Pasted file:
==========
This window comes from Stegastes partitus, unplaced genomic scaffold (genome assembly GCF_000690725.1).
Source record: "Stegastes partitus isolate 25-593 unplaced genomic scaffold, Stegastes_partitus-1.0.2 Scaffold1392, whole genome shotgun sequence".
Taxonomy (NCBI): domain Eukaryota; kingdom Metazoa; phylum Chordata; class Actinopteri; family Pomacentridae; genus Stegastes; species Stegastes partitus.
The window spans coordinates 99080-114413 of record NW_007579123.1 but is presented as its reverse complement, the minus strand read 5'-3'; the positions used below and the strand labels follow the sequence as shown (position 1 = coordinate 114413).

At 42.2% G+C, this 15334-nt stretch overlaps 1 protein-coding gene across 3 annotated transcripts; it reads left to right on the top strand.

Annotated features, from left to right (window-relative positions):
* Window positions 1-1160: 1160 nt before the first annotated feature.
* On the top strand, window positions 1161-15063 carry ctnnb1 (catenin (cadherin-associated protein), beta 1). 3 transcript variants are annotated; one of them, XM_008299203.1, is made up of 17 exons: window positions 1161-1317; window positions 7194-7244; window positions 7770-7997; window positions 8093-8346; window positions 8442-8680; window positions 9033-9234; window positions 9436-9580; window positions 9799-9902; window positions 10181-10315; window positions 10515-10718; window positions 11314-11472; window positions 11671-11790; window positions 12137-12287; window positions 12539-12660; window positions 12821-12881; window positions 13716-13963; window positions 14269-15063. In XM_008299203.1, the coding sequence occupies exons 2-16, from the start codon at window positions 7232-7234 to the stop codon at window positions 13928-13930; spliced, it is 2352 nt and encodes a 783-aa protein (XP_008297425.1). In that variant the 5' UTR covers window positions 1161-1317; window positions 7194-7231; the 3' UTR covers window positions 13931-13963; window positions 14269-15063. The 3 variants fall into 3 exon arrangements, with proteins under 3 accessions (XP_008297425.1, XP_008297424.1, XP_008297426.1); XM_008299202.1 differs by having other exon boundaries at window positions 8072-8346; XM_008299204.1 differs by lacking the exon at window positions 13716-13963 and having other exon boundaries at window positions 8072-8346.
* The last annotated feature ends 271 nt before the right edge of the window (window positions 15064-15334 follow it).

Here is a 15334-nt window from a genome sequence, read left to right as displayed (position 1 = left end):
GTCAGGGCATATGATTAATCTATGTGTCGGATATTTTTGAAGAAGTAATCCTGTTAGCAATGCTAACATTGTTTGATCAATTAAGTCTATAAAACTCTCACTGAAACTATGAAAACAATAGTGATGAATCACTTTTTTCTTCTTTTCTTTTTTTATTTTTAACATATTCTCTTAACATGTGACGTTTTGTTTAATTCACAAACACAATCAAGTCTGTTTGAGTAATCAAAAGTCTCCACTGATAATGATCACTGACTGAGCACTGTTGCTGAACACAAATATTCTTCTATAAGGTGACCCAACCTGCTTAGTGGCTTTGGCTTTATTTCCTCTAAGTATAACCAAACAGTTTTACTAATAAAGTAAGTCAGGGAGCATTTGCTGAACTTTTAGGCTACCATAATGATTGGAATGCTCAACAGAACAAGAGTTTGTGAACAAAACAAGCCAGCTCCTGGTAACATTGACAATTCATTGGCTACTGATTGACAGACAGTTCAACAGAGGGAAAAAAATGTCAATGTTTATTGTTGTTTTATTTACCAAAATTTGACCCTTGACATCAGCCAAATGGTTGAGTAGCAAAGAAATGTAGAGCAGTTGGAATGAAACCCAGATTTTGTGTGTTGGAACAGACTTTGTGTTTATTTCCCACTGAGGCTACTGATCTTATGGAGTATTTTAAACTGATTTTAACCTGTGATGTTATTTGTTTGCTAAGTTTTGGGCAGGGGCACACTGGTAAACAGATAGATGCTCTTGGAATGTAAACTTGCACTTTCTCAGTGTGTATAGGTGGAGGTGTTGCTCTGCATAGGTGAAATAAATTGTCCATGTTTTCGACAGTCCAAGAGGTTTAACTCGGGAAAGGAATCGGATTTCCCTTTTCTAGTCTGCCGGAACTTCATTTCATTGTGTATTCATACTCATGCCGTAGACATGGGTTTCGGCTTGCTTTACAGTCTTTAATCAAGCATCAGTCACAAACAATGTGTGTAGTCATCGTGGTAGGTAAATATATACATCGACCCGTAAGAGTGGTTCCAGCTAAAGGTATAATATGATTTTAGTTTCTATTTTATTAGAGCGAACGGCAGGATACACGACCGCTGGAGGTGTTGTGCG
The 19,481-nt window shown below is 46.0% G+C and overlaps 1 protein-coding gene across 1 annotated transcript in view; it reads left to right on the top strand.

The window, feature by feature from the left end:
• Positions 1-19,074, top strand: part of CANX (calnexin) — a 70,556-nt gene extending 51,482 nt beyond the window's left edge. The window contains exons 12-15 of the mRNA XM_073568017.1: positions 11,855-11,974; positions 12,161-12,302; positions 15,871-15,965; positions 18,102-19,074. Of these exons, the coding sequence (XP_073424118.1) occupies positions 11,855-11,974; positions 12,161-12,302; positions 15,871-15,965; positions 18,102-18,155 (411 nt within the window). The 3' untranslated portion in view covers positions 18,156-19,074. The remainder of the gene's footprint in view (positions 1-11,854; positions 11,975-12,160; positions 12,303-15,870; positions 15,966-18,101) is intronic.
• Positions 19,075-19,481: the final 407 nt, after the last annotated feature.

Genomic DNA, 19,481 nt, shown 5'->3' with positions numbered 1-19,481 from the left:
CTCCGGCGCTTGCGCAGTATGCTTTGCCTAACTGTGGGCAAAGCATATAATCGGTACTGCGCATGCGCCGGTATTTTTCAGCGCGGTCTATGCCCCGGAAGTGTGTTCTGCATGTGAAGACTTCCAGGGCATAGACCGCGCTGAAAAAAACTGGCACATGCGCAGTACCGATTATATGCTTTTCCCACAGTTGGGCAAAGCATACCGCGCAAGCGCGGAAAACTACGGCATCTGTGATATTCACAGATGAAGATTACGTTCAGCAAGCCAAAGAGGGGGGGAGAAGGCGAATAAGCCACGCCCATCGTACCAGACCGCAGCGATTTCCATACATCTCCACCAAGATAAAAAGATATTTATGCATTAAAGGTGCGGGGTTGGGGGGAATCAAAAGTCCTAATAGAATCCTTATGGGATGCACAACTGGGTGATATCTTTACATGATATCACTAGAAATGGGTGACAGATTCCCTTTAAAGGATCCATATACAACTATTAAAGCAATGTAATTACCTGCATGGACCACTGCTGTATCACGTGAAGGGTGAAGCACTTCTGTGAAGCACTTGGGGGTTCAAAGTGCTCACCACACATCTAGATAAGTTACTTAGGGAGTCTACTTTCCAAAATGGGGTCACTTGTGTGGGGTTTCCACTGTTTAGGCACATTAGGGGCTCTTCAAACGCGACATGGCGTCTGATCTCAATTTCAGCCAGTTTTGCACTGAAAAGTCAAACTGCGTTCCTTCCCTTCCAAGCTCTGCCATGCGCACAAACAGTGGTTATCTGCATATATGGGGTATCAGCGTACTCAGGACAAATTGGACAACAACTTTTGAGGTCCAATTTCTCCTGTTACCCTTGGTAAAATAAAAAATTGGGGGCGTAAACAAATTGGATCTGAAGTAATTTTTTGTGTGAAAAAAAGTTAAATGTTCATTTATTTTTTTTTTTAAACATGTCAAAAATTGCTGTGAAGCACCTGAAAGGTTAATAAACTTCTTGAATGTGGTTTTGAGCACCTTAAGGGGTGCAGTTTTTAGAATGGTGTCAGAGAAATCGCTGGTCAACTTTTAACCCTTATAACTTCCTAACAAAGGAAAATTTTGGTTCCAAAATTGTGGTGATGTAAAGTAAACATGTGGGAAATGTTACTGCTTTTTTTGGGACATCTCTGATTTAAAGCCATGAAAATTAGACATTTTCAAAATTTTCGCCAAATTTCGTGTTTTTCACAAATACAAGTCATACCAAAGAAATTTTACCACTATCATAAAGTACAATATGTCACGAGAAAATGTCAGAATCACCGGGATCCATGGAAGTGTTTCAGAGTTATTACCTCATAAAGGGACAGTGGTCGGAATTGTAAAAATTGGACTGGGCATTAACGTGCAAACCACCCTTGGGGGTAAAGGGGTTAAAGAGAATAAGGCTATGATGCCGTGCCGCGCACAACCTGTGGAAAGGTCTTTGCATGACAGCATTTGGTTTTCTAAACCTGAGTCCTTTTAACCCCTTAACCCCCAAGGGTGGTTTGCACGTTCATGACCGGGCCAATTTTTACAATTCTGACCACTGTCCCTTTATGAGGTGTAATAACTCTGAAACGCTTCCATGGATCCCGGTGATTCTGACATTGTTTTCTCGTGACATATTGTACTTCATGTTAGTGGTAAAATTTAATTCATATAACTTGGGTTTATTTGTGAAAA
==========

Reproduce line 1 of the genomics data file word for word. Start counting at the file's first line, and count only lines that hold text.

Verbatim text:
This window comes from Stegastes partitus, unplaced genomic scaffold (genome assembly GCF_000690725.1).